ARRIVING IN CAIRNS, I first wanted to check out the local reefs. With old mate and Cairns local Stuart Ireland I had a day-trip with Down Under Dive on its fabulous dive-boat Evolution.
The diving off Cairns is belittled by many divers, who have often never dived there but consider it cattle-truck diving and assume that too many divers have ruined the reefs.
The day-boats are large, taking more than 100 people, but most are snorkellers or people doing an intro dive, and on average only a dozen qualified divers will be in the water. In the past I have found that the reefs show little damage from visiting divers, as crews enforce their no-touch policy strictly.
Gorgonians and whip corals are common in deeper water in the Far North.
We headed to Saxon and Hastings reefs, both on the outer reef. The weather wasn’t the best after several days of large seas and stormy conditions, but we still enjoyed 10-15m visibility.
We did three dives at two sites and saw mainly healthy hard corals. There were a few dead ones, but no more than usual on a typical reef in this area.
Later Stuart, a marine biologist who dives the reefs off Cairns regularly, told me that the bleaching was worst on the inner reefs, and most of the coral quickly recovered.
He added that new growth was evident on many of the worst-affected reefs.
Supporting his observations was a recent report from the Australian Institute of Marine Science, which found that reefs between Cairns and Townsville had recovered more quickly than expected and were showing signs that they were going to reproduce, two to three years earlier than previous studies had shown after coral-bleaching.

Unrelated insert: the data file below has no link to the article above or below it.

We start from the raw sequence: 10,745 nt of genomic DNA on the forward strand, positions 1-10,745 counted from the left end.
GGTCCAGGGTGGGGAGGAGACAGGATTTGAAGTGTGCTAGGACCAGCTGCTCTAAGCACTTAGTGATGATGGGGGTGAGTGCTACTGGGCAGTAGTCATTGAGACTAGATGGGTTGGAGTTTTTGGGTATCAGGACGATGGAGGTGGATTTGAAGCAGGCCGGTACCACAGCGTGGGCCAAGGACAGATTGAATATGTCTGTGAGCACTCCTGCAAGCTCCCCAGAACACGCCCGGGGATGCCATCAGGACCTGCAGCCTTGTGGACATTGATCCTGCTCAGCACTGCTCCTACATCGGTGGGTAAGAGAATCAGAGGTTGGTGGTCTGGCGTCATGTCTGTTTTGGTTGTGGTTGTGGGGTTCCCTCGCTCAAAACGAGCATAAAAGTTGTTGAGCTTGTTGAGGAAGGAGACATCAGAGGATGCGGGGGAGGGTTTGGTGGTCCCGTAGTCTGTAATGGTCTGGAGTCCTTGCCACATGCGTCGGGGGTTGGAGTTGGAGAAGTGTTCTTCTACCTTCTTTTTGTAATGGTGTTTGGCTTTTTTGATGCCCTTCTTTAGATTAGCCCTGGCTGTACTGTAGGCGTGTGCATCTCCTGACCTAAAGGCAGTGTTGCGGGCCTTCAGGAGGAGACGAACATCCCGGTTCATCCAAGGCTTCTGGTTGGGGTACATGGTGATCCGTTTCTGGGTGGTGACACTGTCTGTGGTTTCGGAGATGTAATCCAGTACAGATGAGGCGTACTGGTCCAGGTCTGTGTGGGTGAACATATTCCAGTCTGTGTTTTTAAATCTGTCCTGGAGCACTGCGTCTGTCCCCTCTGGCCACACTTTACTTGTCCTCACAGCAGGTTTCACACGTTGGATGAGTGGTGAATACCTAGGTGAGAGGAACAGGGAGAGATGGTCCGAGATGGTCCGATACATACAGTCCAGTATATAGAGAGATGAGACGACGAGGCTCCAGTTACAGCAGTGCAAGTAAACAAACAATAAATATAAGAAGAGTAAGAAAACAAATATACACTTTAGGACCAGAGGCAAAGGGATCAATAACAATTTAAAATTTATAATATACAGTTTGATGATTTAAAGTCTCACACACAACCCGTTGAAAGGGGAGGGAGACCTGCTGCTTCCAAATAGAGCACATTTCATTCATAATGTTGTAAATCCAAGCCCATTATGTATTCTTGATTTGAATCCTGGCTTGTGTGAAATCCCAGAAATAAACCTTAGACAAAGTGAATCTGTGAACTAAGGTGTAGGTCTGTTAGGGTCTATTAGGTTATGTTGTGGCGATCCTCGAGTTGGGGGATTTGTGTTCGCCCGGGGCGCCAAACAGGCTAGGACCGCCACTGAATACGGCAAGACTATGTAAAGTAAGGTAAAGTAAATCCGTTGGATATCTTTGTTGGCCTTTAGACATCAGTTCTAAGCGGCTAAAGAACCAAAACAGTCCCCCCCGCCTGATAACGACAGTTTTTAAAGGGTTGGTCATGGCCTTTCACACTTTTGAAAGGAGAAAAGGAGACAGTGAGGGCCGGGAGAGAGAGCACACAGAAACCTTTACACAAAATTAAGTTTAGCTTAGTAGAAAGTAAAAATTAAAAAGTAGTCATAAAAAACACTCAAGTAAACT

Stuart and I next headed to Cairns airport to fly to Lockhart River to meet Spirit of Freedom. This charter flight is part of the trip and took us 370 miles into the heart of the Far North.
Following a bus and tender transfer, we settled into our comfortable en-suite cabin on the luxury 37m liveaboard.
Most of our fellow-passengers were from Australia, but there were also Americans, Canadians and a few expat Europeans. For most it was their first trip to this region, and for a few their first time on the GBR.
Overnight we headed north, arriving at Southern Small Detached Reef in the morning. This isolated reef rises from deep water and we moored at a site I had dived before, Auriga Bay.
I was eager to see the state of the hard corals, as this site used to have pretty coral gardens on a sloping reef.
Descending the wall we saw lovely gorgonians, soft corals and pelagic fish, and once in the coral gardens I was happy to see that most of the hard coral looked healthy, though I was sad to see a wide patch that used to contain staghorn coral in ruins.
The cause was not bleaching but damage from the cyclones that occur every year in this part of Australia.
Northern Small Detached Reef, our next port of call, was a brilliant dive. There was not a lot of hard coral to be seen, because this reef plummets from the surface straight to deep water, but we explored ledges and overhangs, and saw walls covered in gorgonians, soft corals and whip corals. We also had our first shark encounters, getting buzzed by a grey reef shark and a silvertip shark.
We ended the day at another site I had dived before, Black Rock at Mantis Reef. Skipper Tony Hazell informed me that the boat hadn’t visited this site in two years, because the last time little had been happening.
Well, it was going off today, with schools of barracuda, trevally, snapper and surgeonfish. There were also lots of sharks – grey reef, whitetip reef and a few silvertips. Visibility wasn’t the best, so photography was limited, but we explored the sloping wall to see lovely corals, Maori wrasse, coral trout and even a spawning granulated seastar.